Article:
Three establishments run by the Church of Scotland will also be covered.

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Prince Charles’s school named in child abuse inquiry

SCOTLAND
The Times

Mike Wade
February 1 2017
The Times

The private schools attended by Prince Charles and Tony Blair are among more than 60 institutions under investigation by the historical Scottish child abuse inquiry.

Gordonstoun in the Highlands, beloved of the royal family for its character-building outdoors education, and Fettes College in Edinburgh, where Mr Blair spent his formative years, are among five of the most prestigious schools in the country where historical abuse has been reported.

Lady Smith, the chairwoman, suggested that a specific case study within the inquiry was likely to include evidence of former pupils who attended boarding schools.

Others named by the inquiry were Loretto, Musselburgh, whose ex-pupils include the former chancellor Norman Lamont, Morrison’s Academy, Crieff, where the actor Ewan McGregor went to school and Merchiston Castle, Edinburgh, renowned for a rugby playing tradition that has produced more than 60 internationals.

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Inside Track: No price can be put on justice for abuse victims

SCOTLAND
Herald Scotland

Stephen Naysmith, Social affairs correspondent

CRYPTIC was the word chosen by one survivor to describe Lady Smith’s comments on the numbers taking part in the Scottish Child Abuse Inquiry (SCAI). “I don’t understand why she was being so cryptic,” Dave Sharp told me. “But the numbers are important for survivors.”

Lady Smith said she was not willing to update the figure of 170 victims of historical child abuse who had come forward to take part in the inquiry which dates back to June last year, before she was even appointed, although she did say “many more” have since been in touch.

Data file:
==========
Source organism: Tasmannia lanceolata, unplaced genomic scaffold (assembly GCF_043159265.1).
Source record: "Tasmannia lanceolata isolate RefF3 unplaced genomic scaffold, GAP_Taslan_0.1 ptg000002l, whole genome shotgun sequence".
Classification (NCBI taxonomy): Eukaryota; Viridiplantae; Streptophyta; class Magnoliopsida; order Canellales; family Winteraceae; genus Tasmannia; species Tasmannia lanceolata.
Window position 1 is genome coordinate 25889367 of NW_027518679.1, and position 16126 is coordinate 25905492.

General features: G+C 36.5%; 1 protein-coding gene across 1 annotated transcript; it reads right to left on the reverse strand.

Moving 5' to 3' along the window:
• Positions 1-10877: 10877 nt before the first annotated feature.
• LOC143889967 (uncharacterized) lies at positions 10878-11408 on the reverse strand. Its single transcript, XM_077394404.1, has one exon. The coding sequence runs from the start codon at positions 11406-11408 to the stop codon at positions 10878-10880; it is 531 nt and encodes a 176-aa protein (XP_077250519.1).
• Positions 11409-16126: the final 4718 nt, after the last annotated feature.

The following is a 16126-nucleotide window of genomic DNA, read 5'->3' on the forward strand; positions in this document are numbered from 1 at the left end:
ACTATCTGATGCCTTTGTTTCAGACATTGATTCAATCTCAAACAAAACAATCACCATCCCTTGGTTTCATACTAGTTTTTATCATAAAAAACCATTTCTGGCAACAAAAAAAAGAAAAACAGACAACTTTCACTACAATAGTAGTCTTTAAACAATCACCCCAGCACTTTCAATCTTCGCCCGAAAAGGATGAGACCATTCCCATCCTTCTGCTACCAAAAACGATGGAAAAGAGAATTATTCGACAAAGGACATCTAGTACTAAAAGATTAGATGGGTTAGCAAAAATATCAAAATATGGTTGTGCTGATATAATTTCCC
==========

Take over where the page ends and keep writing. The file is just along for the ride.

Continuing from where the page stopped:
I’ve asked, and Lady Smith says the inquiry is asked regularly, for the latest figures. “The extent of our growing knowledge and understanding about what was happening to children in care cannot be measured simply by the number of people who have talked or are talking to us … ” she said, adding: “We are not going to provide a running commentary,” and explained why not.

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Apuron owes Guam closure

GUAM
Guam Daily Post

Editorial

In the nearly 30 years that Archbishop Anthony Apuron held the title of leader of the Catholic faithful on the island, he obviously was held in high regard – until allegations started to emerge about two years ago regarding the church’s assets and finances, and the alleged abuses of altar boys.

As the allegations against the ousted archbishop started to pile up, he left Guam.

The Archdiocese of Agana didn’t really make clear to the public where he was, although in June last year, Apuron did send a video message, with a view of the Vatican in the background.

At the time, he still wore the a bishop’s robe.

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Archbishop Apuron located in Fairfield, California

GUAM
KUAM

[with video

Updated: Feb 01, 2017

By Krystal Paco

Where in the world is Archbishop Anthony Apuron? “Fairfield, California,” said Attorney David Lujan.

Cozied in a two-story home in the West Coast, you wouldn’t recognize Apuron at first glance. Here he is answering the door for investigators who faked a story about a missing dog. This picture was captured in mid-January, in a home Lujan believes belongs to Apuron’s best friend, who he identifies as Joseph Quitugua.

“Well, let me ask you this…is it flight or hiding out, isn’t that a sign of guilt? That’s what I think you know,” he said.

Now that Apuron has been located, Lujan suspects the people of Guam and Apuron’s victims have been duped into believing there’s a canonical trial ongoing in Rome. Lujan represents all 15 victims who have surfaced to date, many of whom have accused Apuron of child molestation decades ago.

“Because we found him in California, we do not believe there is any such thing as canonical trial going on in Rome,” said Lujan. “In order for there to be a canonical trial, in my opinion, regarding Apuron, it has to do with the accusations against Apuron. And the only people who have accused Apuron are the people that I represent and none of them has testified in any proceedings.”

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Laws protecting children’s rights to be updated

CYPRUS
Cyprus Mail

JANUARY 31ST, 2017 ANGELOS ANASTASIOU

Laws covering domestic violence, sexual abuse, and the exploitation of children are set to be modernised, Justice Minister Ionas Nicolaou said on Tuesday announcing the modernisation of family law.